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Battle of Hoke's Run

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Title
Battle of Hoke's Run
Source
Publisher
Scenario#
18
Scenario Description
The Battle of Falling Waters, also known as the Battle of Hoke’s Run, took place as part of the Manassas Campaign. On July 2, Maj. Gen. Robert Patterson’s division crossed the Potomac River near Williamsport and marched along the main road to Martinsburg. At about 7:30 a.m., Col. Stuart informed Jackson that the Union troops had advanced to within four miles of Camp Stephens. Jackson prepared his force for battle.
As Abercrombie’s and Thomas’s Union brigades left the trees, they encountered regiments of Jackson’s brigade, near Hoke’s Run. The Confederates, after delivering a number of volleys, fell back, with the Union following right behind them. The fighting then spread through the wooded areas and farms. While this was happening, Stuart’s cavalry force outflanked the Union left. Stuart found the 15th Pennsylvania Volunteers, Company I, isolated in a clearing and ordered them to surrender, which they did. Stuart then marched the Union prisoners back to the Confederate lines.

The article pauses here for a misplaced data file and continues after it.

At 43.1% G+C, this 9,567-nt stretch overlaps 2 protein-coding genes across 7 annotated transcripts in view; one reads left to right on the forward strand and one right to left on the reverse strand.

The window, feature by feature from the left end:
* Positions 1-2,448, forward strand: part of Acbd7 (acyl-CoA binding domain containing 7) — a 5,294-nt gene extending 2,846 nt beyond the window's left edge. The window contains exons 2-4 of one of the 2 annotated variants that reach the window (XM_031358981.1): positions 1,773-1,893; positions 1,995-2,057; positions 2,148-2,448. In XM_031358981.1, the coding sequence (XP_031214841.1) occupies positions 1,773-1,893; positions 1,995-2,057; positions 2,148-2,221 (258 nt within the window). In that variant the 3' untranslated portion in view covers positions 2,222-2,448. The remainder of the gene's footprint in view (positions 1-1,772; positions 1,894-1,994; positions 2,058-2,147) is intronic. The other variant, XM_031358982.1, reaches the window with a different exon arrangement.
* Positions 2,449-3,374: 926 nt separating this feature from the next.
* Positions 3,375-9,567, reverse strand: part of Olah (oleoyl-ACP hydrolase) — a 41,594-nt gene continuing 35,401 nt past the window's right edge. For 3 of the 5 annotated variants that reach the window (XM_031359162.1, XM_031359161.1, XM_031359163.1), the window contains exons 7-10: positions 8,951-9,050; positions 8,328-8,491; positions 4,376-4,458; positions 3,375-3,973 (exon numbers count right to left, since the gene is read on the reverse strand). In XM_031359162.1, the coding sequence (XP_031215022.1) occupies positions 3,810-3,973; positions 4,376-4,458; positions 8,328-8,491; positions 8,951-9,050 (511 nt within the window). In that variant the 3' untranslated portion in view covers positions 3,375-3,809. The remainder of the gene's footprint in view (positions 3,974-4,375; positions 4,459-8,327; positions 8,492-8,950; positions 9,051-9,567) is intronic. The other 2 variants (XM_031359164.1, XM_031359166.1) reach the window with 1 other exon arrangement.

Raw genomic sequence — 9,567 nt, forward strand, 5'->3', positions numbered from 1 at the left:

The intensity of the Confederate fighting withdrawal at Falling Waters, although tactically a Union victory, strategically was a Confederate victory, because not only was the Union advance delayed, it also allowed Jackson to slip away and reinforce the Confederate troops preparing to fight along Bull Run.
The stage is set, the battle lines are drawn, and you are in command. The rest is history.
Scenario Date
July 2, 1861
Location
Falling Waters, West Virginia
Battle Name
Battle of Hoke's Run
Battle Narrative
The Battle of Hoke's Run, also known as the Battle of Falling Waters or Hainesville, took place on July 2, 1861, in Berkeley County, Virginia as part of the Manassas Campaign of the American Civil War. Notable as an early engagement of Confederate Colonel Thomas J. Jackson and his Brigade of Virginia Volunteers, nineteen days before their famous nickname would originate, this brief skirmish was hailed by both sides as a stern lesson to the other. Acting precisely upon the orders of a superior officer about how to operate in the face of superior numbers, Jackson's forces resisted General Robert Patterson's Union forces briefly and then slowly retreated over several miles.
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